The Policies developed by Trenton, NJ and Bozeman, MT provide solid approaches to this policy element.[Read More]
The Utah Department of Transportation has adopted an Active Transportation Policy which will further facilitate the consideration of all users’ needs on Utah State Roads. For more information on their policy please visit: https://www.udot.utah.gov/main/uconowner.gf?n=10483007294967763
“Recognizing the inter-connected multi-modal network of street grid, the City of Trenton will work with Mercer County, the Delaware River Joint Toll Bridge Commission, traffic consultant AECOM and state agencies through existing planning efforts to ensure complete streets principles are incorporated in a context sensitive manner.”
“The City of Bozeman will work with other jurisdictions and transportation agencies within its planning area to incorporate a Complete Streets philosophy and encourage the Montana Department of Transportation, Gallatin County and other municipalities to adopt similar policies...Complete Streets principles will be applied on new City projects, privately funded development and incrementally through a series of smaller improvements and activities over time.”
Communities adopting a Complete Streets policy should review their design policies to ensure their ability to accommodate all modes of travel. [Read More—go to web design section]
An effective Complete Streets policy must be sensitive to the community context. The recommended practice by the Institute of Traffic Engineers in Context Sensitive Solutions in Designing Major Urban Thoroughfares for Walkable Communities [link] uses “Context Zone” (urban form), Street Functional Class, Thoroughfare type, and typical land use to guide context related design decisions. Others may add street design vehicle.
This policy element can allay fears that the policy will require every mode on every road resulting in little-use facilities and inappropriately wide roads. It also helps align transportation and land use planning goals, creating livable, strong neighborhoods.
[Read More—reference to design part of the website]
Pearson’s law says “that which is measured improves”. Complete streets moves beyond the traditional, auto-centric measure of congestion. Complete Streets planning requires taking a broader look at how the system is serving all users. Communities with Complete Streets policies can measure success through a number of ways ranging from the simple to the complete: [Read More for a sampling of multimodal levels of service options]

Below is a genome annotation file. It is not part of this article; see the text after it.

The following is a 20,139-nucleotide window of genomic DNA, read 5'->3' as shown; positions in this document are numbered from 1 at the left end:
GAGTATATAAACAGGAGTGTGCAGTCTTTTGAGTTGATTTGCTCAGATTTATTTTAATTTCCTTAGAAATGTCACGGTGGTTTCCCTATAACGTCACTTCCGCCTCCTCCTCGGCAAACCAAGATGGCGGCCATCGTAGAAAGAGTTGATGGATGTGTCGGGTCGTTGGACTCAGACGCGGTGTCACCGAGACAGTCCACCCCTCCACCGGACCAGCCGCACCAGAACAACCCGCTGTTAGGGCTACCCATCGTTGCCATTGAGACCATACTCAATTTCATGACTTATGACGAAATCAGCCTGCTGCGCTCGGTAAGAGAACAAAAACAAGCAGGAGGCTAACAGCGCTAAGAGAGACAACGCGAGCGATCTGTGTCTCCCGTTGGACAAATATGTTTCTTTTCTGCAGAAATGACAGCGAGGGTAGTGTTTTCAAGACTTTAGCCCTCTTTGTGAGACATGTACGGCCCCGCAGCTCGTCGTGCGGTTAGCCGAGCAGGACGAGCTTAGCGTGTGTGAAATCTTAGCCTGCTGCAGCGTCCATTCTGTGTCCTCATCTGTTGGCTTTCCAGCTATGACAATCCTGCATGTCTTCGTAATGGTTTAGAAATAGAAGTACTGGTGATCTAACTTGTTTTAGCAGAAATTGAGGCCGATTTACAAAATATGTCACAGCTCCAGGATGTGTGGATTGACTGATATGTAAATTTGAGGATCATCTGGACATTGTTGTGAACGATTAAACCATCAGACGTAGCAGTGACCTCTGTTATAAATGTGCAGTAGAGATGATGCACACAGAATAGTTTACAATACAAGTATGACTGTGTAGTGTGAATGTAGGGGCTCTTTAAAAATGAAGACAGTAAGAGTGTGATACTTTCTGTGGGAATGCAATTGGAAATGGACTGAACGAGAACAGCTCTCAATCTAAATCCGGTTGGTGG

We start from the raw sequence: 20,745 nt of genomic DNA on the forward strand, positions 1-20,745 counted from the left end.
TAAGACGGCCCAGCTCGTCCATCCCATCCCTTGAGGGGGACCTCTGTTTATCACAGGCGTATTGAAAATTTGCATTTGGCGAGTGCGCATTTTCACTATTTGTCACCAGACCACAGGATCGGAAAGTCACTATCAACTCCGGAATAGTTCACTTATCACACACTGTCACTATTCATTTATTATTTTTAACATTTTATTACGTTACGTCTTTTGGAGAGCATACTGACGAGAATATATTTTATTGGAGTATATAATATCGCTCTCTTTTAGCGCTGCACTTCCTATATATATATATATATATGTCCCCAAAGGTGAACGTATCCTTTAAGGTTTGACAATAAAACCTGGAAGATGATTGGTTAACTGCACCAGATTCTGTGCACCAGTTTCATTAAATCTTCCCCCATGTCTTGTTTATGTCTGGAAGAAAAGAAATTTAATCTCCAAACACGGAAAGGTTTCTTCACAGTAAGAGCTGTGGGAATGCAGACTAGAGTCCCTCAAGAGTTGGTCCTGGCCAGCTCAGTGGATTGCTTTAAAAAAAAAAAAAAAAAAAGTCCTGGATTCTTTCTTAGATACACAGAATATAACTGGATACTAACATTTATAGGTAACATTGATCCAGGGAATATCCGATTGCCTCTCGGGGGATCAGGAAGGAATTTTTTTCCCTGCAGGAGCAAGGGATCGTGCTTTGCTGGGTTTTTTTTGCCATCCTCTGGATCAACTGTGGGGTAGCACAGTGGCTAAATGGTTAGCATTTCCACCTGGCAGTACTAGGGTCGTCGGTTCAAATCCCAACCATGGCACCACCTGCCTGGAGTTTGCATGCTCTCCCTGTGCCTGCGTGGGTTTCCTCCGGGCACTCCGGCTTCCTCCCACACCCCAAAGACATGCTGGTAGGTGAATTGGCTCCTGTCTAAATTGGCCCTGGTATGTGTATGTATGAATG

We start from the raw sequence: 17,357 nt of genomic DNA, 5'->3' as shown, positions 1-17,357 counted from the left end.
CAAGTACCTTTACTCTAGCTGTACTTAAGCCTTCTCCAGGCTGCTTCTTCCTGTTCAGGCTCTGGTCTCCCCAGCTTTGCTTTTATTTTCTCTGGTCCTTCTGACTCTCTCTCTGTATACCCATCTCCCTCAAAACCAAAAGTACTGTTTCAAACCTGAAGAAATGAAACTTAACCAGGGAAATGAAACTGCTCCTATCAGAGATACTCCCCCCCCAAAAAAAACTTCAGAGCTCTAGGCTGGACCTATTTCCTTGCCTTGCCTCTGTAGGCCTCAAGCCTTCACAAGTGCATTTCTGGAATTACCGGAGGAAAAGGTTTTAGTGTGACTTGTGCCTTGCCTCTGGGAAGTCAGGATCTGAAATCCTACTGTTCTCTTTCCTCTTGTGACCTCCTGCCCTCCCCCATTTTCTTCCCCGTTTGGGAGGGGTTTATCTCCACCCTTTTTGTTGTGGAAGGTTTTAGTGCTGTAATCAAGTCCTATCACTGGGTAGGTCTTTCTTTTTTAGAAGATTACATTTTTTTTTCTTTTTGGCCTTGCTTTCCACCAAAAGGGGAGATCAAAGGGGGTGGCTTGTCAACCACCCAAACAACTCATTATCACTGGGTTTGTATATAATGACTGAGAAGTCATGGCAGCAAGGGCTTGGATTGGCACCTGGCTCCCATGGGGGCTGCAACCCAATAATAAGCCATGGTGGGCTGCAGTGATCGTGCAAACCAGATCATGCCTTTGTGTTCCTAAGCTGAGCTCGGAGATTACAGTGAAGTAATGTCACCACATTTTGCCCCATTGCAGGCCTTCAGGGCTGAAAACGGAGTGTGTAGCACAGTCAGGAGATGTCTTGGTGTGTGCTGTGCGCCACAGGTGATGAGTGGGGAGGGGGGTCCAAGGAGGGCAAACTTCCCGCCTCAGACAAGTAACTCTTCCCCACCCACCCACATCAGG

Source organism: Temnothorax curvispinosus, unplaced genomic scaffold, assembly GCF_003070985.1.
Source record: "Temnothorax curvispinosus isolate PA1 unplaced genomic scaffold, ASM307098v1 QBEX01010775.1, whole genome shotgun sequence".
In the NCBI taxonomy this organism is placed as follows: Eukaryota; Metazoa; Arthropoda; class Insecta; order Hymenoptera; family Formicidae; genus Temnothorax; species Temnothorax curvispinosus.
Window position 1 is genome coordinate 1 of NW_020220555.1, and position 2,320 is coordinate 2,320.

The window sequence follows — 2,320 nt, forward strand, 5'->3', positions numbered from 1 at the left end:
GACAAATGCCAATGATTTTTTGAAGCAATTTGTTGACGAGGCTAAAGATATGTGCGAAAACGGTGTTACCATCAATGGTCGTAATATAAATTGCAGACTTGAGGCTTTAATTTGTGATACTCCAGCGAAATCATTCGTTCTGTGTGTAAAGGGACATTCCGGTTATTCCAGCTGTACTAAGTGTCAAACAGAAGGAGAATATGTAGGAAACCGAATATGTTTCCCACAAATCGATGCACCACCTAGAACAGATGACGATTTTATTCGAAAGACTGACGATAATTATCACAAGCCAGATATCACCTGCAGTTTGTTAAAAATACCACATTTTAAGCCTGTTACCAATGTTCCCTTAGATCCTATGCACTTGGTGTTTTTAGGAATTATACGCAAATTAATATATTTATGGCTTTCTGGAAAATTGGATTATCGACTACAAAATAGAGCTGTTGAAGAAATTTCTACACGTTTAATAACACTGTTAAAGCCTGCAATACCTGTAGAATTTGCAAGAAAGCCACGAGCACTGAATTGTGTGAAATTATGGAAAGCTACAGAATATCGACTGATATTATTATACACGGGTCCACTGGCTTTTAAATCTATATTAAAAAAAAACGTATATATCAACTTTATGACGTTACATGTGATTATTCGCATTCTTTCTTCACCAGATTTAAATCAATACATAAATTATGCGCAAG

MMLOS AND LOS OPTIONS
- Highway Capacity Manual 2010 (Transportation Research Board)
- Pedestrian and Bicycle Level of Service (Charlotte, NC)
- Automobile Trips Generated (San Francisco County Transportation Authority)
- Pedestrian Environmental Quality Index (San Francisco Department of Public Health)
- Bicycle Environmental Quality Index (San Francisco Department of Public Health)
- San Jose Transportation Impact Policy (City of San Jose, CA)
- Example Infill and Transit Area CEQA Thresholds, see page 6
The first step in implementation is an assessment of the existing
Street design process, procedures, and standards. Some policies establish a task force or commission to work toward policy implementation. [Click here for a assessment template and sampling of assessments by other cities.]
- An easy to use template to develop your own Complete Streets work plan http://www.alamedactc.org/app_pages/view/11642
- A guide to creating an implementation plan http://www.state.nj.us/transportation/eng/completestreets/pdf/cscreateimplementationplan.pdf
- Assessment Sample--City of Carlsbad, CA http://web.carlsbadca.gov/cityhall/commisions/Documents/Livable-Streets-Assessment.pdf
- Assessment Sample--San Francisco, CA http://www.sfcontroller.org/ftp/uploadedfiles/controller/reports/BetterStreetsPlan.pdf
- Assessment Sample--Cobb County, GAhttp://comdev.cobbcountyga.gov/documents/Cobb_Complete_Streets.pdf